Archive for Isabel Coixet

Final Festival Round-Up

Posted in FILM with tags , , , , , , , , , , , , , , , , , , , , , , , , , , , , , , , , , , , , , , , , on June 29, 2008 by dcairns

E.I.F.F. 2008.

Today was Best of the Fest day — or “What prints are still in town?” day, to give it its informal name. But there was plenty of good stuff on, so I tooted over to Filmhouse, discovered that my press pass had officially expired, and shelled out some cash for movies for the first time in ten days.

WALL-E was first. I felt guilty about seeing something non-rare like this at a festival, but quite good about missing all the ads that will precede it when it goes on general release. I started to wonder if I was in a fragile emotional state as it went on, as I found myself having an exaggerated response to EVERYTHING. I spent much of the film close to tears. Then i decided that, no, I’m no more fragile than usual, it’s just a deeply beautiful film.

It’s kind of sweet also that Michael Crawford finds himself in one of the biggest films of the year, without actually doing anything (he appears in the clips from HELLO DOLLY, Wall-E’s favourite/only video). Opening in space, with Crawford’s voice ringing out, before descending towards a litter-strewn Earth upon with only North America is visible, Andrew Stanton’s extended C.G.I. homageto Douglas Trumbull’s SILENT RUNNING actually has a beautiful, live action, ’70s long-lens, misty, smoggy look, like the titles of SOYLENT GREEN, for all its terrestrial scenes. Roger Deakins consulted on the virtual lighting, and expressed his astonishment in Edinburgh at the joy of position virtual lights in a virtual set and not having to worry about hiding them.

Did I like all the film equally? No, but things don’t have to be perfect. Enough of this was. And it was interesting to see Fred Willard spoofing President Bush: “Stay the course!” This must make Bush the first U.S. president to have been slammed by Disney while in office, unless I’m forgetting something major.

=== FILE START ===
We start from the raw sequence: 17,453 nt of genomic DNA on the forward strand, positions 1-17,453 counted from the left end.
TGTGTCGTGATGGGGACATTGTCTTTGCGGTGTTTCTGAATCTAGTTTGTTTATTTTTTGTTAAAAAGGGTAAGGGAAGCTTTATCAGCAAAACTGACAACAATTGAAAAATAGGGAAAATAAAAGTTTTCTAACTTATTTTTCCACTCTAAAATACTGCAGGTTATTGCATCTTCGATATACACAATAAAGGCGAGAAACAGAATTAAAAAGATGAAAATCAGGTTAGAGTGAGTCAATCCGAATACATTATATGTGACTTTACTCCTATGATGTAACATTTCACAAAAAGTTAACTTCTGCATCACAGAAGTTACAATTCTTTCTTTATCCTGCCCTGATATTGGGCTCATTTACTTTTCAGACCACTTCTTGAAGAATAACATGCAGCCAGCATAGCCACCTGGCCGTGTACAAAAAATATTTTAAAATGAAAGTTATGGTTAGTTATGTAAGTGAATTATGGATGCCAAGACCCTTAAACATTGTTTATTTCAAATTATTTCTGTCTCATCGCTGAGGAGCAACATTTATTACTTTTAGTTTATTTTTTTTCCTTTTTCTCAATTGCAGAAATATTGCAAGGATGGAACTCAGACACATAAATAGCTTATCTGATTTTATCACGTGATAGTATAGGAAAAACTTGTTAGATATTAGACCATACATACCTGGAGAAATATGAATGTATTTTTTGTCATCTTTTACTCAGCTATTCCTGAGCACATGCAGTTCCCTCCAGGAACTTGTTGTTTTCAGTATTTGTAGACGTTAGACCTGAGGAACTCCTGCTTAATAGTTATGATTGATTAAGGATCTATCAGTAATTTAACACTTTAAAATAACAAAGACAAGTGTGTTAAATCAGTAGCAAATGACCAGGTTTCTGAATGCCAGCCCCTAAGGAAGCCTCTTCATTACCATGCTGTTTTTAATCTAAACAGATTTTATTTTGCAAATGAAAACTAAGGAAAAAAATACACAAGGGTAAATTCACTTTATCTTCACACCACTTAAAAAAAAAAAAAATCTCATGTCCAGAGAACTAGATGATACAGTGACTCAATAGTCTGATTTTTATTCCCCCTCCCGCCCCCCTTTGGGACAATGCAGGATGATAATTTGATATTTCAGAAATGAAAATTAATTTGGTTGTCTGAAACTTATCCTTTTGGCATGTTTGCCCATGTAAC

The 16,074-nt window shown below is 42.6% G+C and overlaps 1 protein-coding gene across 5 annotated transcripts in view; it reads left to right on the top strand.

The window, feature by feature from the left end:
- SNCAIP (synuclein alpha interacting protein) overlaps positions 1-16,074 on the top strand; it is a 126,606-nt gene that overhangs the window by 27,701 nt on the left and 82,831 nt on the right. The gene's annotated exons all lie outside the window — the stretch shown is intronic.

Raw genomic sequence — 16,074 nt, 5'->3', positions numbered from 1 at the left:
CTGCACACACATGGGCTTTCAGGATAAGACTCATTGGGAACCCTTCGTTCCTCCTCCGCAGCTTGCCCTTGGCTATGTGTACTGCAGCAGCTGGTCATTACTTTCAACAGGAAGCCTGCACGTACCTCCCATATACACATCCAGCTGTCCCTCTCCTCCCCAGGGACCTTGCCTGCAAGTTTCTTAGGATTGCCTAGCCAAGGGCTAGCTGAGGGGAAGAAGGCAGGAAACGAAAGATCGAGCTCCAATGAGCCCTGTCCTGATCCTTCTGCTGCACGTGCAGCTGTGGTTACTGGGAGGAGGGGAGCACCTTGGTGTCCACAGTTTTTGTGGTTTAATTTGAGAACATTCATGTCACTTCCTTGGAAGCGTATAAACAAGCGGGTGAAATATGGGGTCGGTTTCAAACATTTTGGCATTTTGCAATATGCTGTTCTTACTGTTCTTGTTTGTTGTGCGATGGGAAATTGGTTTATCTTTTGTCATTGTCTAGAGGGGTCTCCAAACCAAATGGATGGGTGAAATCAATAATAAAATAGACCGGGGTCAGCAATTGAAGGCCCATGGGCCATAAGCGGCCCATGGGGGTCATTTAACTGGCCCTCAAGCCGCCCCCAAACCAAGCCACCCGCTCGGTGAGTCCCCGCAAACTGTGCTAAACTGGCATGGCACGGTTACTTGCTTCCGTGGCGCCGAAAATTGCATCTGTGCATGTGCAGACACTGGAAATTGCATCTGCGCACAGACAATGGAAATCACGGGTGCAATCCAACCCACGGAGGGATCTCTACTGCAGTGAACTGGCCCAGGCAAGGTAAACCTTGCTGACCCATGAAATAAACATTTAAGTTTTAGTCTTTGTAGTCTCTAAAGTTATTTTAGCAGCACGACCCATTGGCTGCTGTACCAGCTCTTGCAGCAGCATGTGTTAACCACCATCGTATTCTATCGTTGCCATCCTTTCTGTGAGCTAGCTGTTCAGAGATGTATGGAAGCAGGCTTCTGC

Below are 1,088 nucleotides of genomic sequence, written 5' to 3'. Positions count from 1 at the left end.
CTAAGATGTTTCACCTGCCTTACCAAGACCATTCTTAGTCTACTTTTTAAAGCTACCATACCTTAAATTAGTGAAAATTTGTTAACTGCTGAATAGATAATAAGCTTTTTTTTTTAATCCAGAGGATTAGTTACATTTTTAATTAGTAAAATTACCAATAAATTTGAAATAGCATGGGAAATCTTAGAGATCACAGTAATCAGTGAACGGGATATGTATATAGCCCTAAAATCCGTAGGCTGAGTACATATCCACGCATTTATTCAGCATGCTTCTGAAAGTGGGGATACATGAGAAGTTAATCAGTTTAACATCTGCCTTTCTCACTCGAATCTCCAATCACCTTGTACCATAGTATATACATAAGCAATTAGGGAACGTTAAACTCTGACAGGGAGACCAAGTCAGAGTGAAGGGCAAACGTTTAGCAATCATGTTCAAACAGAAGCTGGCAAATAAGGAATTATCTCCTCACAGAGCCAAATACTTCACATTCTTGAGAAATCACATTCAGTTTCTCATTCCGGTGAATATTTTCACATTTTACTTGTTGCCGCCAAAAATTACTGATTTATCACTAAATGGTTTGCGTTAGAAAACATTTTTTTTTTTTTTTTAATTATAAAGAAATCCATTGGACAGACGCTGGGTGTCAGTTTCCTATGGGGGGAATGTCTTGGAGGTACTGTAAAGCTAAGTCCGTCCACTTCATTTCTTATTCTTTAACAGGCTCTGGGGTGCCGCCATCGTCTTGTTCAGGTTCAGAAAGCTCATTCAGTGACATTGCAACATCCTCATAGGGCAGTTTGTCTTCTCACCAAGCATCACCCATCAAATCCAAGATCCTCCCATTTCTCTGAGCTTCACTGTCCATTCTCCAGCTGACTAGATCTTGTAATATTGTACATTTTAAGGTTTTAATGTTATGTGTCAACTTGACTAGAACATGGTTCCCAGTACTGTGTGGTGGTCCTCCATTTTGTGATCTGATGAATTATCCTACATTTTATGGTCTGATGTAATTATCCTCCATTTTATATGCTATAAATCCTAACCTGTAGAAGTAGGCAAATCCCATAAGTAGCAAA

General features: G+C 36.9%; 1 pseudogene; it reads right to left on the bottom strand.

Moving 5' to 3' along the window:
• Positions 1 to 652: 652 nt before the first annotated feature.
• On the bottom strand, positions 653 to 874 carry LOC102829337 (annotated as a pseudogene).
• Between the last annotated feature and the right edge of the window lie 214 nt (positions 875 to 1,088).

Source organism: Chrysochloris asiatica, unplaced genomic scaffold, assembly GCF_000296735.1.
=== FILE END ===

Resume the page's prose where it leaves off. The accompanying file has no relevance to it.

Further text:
Pixar’s hit-rate is so high it could almost get monotonous. I seriously dig how they mainly avoided dialogue here and would suggest they get even braver and make an entirely wordless feature next.

*

I jumped from Filmhouse to the Cameo, grabbing a sandwich, and plunged into the art deco world of MISS PETTIGREW LIVES FOR A DAY, a ’30s farce which fails as a comedy (for me) but which seemed to just about hang together as drama. The material is far from the level of Wodehouse, although the story is acceptable. The dialogue and situations fail to deliver the expected comedy (although the audience I was with laughed kindly a few times). Director Bharat Nalluri, from high-end Brit T.V., avoids overkill and restrains the visuals, but there’s neither a refreshing, modern attitude nor any evocation of an old-fashioned film style. and the performances refuse to gel in a way that’s kind of fascinating.

McDormand and Adams.

The extras — several terribly over-eager perfs from background artistes, something you don’t often see.

The stars — well, there aren’t any big ones, which ought to mean Nalluri had the pick of non-famous thespian talent at his disposal, with no commercial pressure, but it doesn’t always work that way.

Frances McDormand — a talented comedienne, as we’ve seen before, here she can only manage to generate a few warm smiles, and most of those are snatched solo. Whenever she has to interact with fellow performers, she’s hampered by the unevenness of tone. Any scene with more than two co-stars leaves her torn between wildly different acting styles, since she’s the only performer paying close attention to her fellows. But she makes an appealing Pettigrew and that sympathy holds the proceedings together at least somewhat.

Amy Adams — plays the whole thing in a fake Marilyn Monroe voices which in 1939 had yet to be invented. Anachronistic and more than a little annoying. She’s CONSISTENT, but her tropes get shopworn fast. There’s talent there, but it lacks guidance.

Tom Payne — another terribly self-conscious British prettyboy. I didn’t like his HAIR — was any man wearing it that long? He’s ruinous to any scene of farce that requires timing. He has appeal, and may well become a decent actor, but asking him to do anything that requires precision is madness. He gets all the script’s Bertie Wooster archaisms, as if all the movie requires is one character who talks ’30s. He gets away with the “don’t you know, what?” stuff better than anyone could reasonably be expected to when surrounded by non-period-specific speakers, so he deserves some credit for that.

Lee Pace — from his first scene I thought he was a truly horrible actor. By the end I kind of liked him. Then I discover he’s American, which I hadn’t suspected. Suicidal of the filmmakers to have saddled themselves with yanks in Brit roles. They’re already attempting farce, which rarely works on screen, and ’30s screwball reconstruction, which generally dies like a dog (AT LONG LAST LOVE?) so they didn’t need to kneecap themselves before even starting. What’s odd about Pace is that although he seems awkward and out of place, he seems exactly like an awkward out-of-place Brit. He doesn’t slot into place with the others because he’s too naturalistically gawkish for the milieu. Interesting but wrong.